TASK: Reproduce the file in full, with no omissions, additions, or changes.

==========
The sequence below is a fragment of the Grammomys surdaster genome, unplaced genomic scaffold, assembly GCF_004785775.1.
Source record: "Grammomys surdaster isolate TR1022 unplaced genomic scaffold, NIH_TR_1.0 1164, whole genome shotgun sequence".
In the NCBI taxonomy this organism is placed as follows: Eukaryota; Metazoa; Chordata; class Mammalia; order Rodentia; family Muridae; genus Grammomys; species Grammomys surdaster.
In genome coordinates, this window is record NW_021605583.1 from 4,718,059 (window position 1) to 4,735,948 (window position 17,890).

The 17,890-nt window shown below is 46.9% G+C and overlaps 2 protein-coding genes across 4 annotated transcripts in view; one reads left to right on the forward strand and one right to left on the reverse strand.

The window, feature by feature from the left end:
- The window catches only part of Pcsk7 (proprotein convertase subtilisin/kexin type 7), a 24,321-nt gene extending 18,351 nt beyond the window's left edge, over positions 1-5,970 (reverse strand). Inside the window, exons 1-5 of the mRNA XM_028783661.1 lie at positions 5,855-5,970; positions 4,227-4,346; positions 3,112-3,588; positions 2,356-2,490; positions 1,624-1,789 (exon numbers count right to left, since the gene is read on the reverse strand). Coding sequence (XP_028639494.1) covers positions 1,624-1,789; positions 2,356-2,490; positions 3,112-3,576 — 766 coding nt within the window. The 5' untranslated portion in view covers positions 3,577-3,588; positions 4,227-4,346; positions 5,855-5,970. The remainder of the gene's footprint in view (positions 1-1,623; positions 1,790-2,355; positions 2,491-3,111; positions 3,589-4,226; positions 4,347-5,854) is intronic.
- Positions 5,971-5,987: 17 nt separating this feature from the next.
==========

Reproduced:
The sequence below is a fragment of the Grammomys surdaster genome, unplaced genomic scaffold, assembly GCF_004785775.1.
Source record: "Grammomys surdaster isolate TR1022 unplaced genomic scaffold, NIH_TR_1.0 1164, whole genome shotgun sequence".
In the NCBI taxonomy this organism is placed as follows: Eukaryota; Metazoa; Chordata; class Mammalia; order Rodentia; family Muridae; genus Grammomys; species Grammomys surdaster.
In genome coordinates, this window is record NW_021605583.1 from 4,718,059 (window position 1) to 4,735,948 (window position 17,890).

The 17,890-nt window shown below is 46.9% G+C and overlaps 2 protein-coding genes across 4 annotated transcripts in view; one reads left to right on the forward strand and one right to left on the reverse strand.

The window, feature by feature from the left end:
- The window catches only part of Pcsk7 (proprotein convertase subtilisin/kexin type 7), a 24,321-nt gene extending 18,351 nt beyond the window's left edge, over positions 1-5,970 (reverse strand). Inside the window, exons 1-5 of the mRNA XM_028783661.1 lie at positions 5,855-5,970; positions 4,227-4,346; positions 3,112-3,588; positions 2,356-2,490; positions 1,624-1,789 (exon numbers count right to left, since the gene is read on the reverse strand). Coding sequence (XP_028639494.1) covers positions 1,624-1,789; positions 2,356-2,490; positions 3,112-3,576 — 766 coding nt within the window. The 5' untranslated portion in view covers positions 3,577-3,588; positions 4,227-4,346; positions 5,855-5,970. The remainder of the gene's footprint in view (positions 1-1,623; positions 1,790-2,355; positions 2,491-3,111; positions 3,589-4,226; positions 4,347-5,854) is intronic.
- Positions 5,971-5,987: 17 nt separating this feature from the next.